What ultimately will resolve the vexing problem of medication errors within United States hospitals: training, legislation, a more open culture, a more punitive culture, or new technology? Even before the publication of the landmark Institute of Medicine (IOM) report in 1999, "To Err is Human: Building a Safer Health System," which brought the problem of medical errors out of the shadows, we at Beloit Memorial Hospital (BMH) were working to address this issue.
BMH is a 125-bed hospital that has earned a reputation for excellence thanks to our uncompromising commitment to maintaining the highest level of safety and compassion for our patients. One way we've done this is by being very open minded about the latest technology to help us deliver superior service. We also operate four offsite primary care clinics and serve a population of nearly 200,000 people in Wisconsin and Illinois.
In the late 1990s, an interdisciplinary task force was formed by our leadership team to examine our medication- use process. By creating a flow chart from the time a medication was ordered for the patient, to the point of administration at his or her bedside, to the time of documentation by the nurse, we identified unnecessary steps that could be eliminated from the process, thus reducing opportunity for errors. Since every step in this process represents an opportunity to introduce error, our goal was to eliminate any and all redundant steps.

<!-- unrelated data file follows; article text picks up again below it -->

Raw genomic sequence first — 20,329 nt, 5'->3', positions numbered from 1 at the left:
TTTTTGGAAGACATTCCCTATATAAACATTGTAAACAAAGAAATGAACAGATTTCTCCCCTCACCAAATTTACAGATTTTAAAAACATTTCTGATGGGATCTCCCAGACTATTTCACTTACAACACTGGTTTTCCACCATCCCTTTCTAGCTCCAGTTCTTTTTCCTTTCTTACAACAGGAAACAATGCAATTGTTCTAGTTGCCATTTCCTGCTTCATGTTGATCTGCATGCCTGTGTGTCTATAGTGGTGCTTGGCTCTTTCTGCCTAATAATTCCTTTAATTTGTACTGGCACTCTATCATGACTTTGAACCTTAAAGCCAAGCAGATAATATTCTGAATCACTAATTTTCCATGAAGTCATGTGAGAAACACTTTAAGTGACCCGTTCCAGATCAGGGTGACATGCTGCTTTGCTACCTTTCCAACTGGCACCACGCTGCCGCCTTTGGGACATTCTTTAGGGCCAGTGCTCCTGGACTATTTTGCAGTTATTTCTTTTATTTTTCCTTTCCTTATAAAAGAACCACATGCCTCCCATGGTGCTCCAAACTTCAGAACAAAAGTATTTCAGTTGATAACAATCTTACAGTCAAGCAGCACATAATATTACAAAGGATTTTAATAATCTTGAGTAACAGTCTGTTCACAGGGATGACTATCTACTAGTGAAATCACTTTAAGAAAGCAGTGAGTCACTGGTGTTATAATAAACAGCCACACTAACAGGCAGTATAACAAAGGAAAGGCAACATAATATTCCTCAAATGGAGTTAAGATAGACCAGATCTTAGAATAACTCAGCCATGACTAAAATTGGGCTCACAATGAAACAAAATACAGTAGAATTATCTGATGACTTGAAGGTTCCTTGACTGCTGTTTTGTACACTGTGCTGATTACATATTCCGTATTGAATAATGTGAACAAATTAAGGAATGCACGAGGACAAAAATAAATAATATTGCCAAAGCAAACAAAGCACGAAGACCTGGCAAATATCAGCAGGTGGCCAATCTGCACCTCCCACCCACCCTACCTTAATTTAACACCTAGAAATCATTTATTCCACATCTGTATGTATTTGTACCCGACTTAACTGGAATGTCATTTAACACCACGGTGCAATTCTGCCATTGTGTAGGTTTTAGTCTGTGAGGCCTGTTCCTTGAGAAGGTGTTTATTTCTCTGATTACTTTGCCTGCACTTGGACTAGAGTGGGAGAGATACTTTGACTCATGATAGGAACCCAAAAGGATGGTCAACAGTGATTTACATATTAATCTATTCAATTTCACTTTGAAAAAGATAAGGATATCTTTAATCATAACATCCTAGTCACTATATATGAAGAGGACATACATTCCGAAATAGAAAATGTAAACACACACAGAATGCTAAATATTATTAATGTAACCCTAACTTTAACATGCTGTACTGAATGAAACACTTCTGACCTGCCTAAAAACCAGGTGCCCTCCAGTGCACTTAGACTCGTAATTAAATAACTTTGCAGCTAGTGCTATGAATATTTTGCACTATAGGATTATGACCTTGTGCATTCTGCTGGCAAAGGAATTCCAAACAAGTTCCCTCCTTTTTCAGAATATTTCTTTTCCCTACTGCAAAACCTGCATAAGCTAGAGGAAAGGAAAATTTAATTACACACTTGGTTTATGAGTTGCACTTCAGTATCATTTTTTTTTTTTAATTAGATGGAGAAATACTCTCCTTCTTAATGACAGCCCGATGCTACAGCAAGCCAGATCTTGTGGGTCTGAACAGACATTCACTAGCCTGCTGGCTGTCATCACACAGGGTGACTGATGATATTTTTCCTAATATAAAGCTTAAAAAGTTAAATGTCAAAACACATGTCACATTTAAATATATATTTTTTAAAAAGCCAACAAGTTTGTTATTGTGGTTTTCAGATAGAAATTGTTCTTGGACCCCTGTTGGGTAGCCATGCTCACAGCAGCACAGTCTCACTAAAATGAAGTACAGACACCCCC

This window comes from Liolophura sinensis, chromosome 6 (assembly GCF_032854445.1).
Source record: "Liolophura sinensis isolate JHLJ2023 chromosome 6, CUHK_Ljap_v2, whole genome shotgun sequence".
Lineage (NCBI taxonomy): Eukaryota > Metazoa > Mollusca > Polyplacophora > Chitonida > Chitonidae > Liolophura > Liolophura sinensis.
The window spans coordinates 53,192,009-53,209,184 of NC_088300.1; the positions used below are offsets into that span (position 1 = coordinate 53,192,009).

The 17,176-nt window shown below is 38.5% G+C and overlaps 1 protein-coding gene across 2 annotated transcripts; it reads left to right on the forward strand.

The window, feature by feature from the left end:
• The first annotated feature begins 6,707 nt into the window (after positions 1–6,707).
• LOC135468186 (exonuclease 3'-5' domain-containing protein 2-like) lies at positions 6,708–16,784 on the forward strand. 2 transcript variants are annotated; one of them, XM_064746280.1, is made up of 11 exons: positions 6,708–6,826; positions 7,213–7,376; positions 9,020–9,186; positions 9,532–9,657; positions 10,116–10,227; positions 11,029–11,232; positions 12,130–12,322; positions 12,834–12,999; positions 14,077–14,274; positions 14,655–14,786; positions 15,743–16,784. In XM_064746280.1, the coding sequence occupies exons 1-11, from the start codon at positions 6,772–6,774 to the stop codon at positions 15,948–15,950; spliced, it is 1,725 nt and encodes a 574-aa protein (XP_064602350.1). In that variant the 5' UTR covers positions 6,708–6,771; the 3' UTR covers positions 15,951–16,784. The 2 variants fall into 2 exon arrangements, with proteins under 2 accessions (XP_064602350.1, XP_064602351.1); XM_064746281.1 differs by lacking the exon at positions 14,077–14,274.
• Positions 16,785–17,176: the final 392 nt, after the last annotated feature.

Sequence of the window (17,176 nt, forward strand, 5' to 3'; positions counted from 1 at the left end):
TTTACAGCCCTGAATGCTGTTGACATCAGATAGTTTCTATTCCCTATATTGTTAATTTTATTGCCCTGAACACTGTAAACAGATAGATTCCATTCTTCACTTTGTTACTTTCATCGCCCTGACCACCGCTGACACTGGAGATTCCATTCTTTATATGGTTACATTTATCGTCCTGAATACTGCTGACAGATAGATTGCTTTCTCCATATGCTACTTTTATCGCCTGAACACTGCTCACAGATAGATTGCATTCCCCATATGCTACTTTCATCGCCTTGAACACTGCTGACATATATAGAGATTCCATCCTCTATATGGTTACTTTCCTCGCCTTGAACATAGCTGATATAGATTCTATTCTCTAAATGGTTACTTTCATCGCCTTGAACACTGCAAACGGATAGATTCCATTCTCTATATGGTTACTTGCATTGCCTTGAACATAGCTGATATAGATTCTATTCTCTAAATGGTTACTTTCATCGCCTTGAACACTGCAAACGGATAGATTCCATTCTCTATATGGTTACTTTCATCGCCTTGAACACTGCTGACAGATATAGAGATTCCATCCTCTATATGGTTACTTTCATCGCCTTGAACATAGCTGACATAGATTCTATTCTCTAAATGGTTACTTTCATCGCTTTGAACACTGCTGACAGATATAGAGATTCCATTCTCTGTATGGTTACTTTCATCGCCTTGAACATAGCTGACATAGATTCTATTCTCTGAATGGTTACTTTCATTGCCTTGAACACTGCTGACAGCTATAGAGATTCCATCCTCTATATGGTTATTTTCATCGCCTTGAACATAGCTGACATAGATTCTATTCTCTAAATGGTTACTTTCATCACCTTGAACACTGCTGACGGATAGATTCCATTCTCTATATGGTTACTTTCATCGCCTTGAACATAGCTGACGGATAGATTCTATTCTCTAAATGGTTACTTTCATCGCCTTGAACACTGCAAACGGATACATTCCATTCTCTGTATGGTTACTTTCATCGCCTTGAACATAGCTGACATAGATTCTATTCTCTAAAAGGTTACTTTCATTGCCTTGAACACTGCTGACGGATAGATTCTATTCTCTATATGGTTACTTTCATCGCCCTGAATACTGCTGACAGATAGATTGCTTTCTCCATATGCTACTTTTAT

Realizing that even more could be done to mitigate patient harm, we moved to a more open culture on medication errors in order to shine light on the problem and address the root causes. Our goal was to foster an open dialogue and create a safer environment for our patients. We did this by implementing a non-punitive and completely anonymous error-reporting policy. With that policy in place, anyone who witnessed a medication error or even a close call could report it without fear of discipline. Soon after the policy was implemented, reports of errors and close-calls increased. To us, this was a good sign. It showed that we were taking an honest look at this issue, which gave us a very realistic—if somewhat sobering—picture of the number of medication errors in our hospital. At this point, we decided to invest in technology to improve our processes even more.